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fishfin

C++ help

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std::string filename;
std::cout << "Enter the file name:" << std::endl;
std::getline(std::cin,filename);

if (!std::cin) return;

std::ifstream input(filename.c_str());

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Quote:
Original post by fishfin
why is there "std::" in front of "cout" is that nesisary for the code to work?


cout is in the namespace std. You can also use cout without the namespace qualifier by writing:

using std::cout;

Avoid the oft-cited but dangerous using namespace std;, which will pollute your global namespace.

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In modern C++, all symbols in the Standard C++ Library are placed within the std namespace. This helps minimize name collisions with your own symbols (the SC++L provides a find algorithm, for instance; without a namespace, you'd have to mangle your own function name for something so common).

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I got a compiler eror on this line:

if (!std::cin) return;


saying:

return-statement with no value, in function return 'int'

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Quote:
Original post by fishfin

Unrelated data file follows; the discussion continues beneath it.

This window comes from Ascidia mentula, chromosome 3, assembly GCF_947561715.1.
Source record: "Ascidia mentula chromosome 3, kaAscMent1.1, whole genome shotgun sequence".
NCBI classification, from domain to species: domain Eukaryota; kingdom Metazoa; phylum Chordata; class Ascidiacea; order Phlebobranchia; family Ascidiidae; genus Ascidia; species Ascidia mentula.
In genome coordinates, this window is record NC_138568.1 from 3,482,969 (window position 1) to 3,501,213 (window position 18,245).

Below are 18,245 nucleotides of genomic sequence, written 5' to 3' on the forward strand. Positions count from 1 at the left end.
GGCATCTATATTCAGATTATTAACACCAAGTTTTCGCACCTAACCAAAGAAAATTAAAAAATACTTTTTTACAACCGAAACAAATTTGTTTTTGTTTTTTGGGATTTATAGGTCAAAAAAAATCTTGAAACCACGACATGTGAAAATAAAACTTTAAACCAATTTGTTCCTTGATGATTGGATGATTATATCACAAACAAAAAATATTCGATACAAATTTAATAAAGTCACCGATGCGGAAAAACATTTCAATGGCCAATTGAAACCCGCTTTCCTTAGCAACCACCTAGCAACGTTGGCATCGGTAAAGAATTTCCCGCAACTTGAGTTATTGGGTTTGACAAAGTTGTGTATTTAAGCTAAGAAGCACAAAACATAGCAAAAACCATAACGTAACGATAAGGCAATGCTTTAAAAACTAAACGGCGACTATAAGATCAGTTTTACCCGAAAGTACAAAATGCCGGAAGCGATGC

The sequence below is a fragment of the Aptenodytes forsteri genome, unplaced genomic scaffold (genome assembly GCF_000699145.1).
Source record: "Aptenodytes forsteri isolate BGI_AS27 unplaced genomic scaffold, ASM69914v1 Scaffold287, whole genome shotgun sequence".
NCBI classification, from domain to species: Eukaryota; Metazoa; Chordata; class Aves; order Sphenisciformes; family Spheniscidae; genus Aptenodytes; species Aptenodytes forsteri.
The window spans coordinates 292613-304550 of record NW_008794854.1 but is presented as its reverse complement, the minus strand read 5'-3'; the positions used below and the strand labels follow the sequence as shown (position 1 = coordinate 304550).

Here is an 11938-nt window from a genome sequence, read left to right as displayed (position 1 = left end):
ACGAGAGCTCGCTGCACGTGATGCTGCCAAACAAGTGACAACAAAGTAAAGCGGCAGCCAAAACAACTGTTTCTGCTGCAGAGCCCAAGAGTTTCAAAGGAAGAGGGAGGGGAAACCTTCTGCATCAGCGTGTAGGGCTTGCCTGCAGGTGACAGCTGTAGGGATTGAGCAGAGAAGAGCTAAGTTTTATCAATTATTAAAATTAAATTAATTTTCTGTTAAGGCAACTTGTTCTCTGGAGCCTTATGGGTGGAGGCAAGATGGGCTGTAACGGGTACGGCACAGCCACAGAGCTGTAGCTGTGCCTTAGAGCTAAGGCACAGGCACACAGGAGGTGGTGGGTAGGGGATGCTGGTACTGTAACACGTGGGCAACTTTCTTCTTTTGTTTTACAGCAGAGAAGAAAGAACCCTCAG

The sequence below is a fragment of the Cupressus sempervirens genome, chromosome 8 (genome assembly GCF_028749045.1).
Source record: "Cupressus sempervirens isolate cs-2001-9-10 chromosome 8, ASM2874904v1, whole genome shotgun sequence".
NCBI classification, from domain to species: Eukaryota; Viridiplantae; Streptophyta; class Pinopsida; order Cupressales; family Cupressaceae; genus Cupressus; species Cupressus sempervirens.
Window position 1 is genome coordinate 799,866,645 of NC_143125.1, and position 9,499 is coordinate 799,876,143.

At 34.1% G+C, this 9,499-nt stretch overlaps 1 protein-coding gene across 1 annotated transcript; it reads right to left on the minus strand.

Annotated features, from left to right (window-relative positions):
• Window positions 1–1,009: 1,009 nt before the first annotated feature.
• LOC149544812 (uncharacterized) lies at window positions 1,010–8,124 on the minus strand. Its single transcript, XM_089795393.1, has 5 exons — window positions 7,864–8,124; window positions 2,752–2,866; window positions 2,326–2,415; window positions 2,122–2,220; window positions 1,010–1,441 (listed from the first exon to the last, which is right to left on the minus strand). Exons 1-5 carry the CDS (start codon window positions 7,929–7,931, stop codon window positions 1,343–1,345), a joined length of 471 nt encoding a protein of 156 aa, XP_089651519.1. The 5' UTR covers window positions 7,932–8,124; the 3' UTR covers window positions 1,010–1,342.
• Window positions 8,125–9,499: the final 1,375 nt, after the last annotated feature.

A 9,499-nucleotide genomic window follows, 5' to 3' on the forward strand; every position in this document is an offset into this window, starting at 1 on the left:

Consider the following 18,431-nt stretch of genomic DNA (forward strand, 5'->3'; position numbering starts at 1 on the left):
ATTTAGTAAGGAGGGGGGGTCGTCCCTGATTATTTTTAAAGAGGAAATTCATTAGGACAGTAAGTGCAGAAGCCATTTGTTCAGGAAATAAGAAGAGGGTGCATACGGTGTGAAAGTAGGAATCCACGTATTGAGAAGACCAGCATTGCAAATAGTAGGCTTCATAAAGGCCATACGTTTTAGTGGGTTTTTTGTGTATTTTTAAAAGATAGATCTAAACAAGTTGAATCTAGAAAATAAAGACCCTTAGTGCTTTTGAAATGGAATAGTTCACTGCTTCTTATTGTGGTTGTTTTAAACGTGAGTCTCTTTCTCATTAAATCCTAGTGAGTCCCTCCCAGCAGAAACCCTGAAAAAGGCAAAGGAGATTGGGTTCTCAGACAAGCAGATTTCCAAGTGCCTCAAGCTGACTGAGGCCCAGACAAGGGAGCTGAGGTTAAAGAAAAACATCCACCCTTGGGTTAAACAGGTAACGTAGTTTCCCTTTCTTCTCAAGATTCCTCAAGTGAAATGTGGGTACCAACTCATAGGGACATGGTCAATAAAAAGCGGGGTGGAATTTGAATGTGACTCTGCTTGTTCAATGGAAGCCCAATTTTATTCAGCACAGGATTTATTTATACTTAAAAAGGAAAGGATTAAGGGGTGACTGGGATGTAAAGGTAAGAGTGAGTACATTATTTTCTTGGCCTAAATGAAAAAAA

I got a compiler eror on this line:

if (!std::cin) return;


saying:

return-statement with no value, in function return 'int'


This code was meant as an example of usage, not code to be copy-pasted. Understand how it works, and rewrite it so it fits in your own program.

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#include <iostream>
#include <fstream>
#include <string>

int main()
{
std::string filename, text;

std::cout<<"What is the filename:";
std::getline(std::cin,filename);

std::ofstream file1 (filename.c_str());
std::cin>>text;

std::cout<< text;
}

I tried this and when I ran it nothing happened after I entered the filename, I had already created a file with that name and put some text in it...

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Your code does what you wrote it to do. It opens a file, then reads a word from standard input (not from the file) and writes it back to standard input.

Perhaps you intended to write to the file?

std::cin >> text;
file << text;

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